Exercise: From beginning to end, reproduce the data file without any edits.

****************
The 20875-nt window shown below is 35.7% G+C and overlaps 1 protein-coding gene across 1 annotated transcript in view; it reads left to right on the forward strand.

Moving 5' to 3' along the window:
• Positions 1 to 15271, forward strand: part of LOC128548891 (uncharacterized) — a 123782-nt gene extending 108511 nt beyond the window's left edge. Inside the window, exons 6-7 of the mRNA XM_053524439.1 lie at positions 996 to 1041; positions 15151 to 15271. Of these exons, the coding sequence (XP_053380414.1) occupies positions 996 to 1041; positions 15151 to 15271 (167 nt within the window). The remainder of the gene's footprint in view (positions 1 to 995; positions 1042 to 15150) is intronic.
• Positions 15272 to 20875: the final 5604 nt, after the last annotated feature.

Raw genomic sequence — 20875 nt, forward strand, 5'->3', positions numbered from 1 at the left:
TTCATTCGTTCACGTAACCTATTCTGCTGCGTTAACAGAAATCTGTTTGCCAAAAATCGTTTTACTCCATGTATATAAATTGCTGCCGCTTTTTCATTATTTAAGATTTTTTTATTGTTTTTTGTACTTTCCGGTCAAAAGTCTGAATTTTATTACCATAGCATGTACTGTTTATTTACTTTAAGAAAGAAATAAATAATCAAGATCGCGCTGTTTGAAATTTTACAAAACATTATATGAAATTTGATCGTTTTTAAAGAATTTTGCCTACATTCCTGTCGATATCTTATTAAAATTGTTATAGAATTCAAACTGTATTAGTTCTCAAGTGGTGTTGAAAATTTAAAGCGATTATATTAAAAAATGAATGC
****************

The 20875-nt window shown below is 35.7% G+C and overlaps 1 protein-coding gene across 1 annotated transcript in view; it reads left to right on the forward strand.

Moving 5' to 3' along the window:
• Positions 1 to 15271, forward strand: part of LOC128548891 (uncharacterized) — a 123782-nt gene extending 108511 nt beyond the window's left edge. Inside the window, exons 6-7 of the mRNA XM_053524439.1 lie at positions 996 to 1041; positions 15151 to 15271. Of these exons, the coding sequence (XP_053380414.1) occupies positions 996 to 1041; positions 15151 to 15271 (167 nt within the window). The remainder of the gene's footprint in view (positions 1 to 995; positions 1042 to 15150) is intronic.
• Positions 15272 to 20875: the final 5604 nt, after the last annotated feature.

Raw genomic sequence — 20875 nt, forward strand, 5'->3', positions numbered from 1 at the left:
TTCATTCGTTCACGTAACCTATTCTGCTGCGTTAACAGAAATCTGTTTGCCAAAAATCGTTTTACTCCATGTATATAAATTGCTGCCGCTTTTTCATTATTTAAGATTTTTTTATTGTTTTTTGTACTTTCCGGTCAAAAGTCTGAATTTTATTACCATAGCATGTACTGTTTATTTACTTTAAGAAAGAAATAAATAATCAAGATCGCGCTGTTTGAAATTTTACAAAACATTATATGAAATTTGATCGTTTTTAAAGAATTTTGCCTACATTCCTGTCGATATCTTATTAAAATTGTTATAGAATTCAAACTGTATTAGTTCTCAAGTGGTGTTGAAAATTTAAAGCGATTATATTAAAAAATGAATGC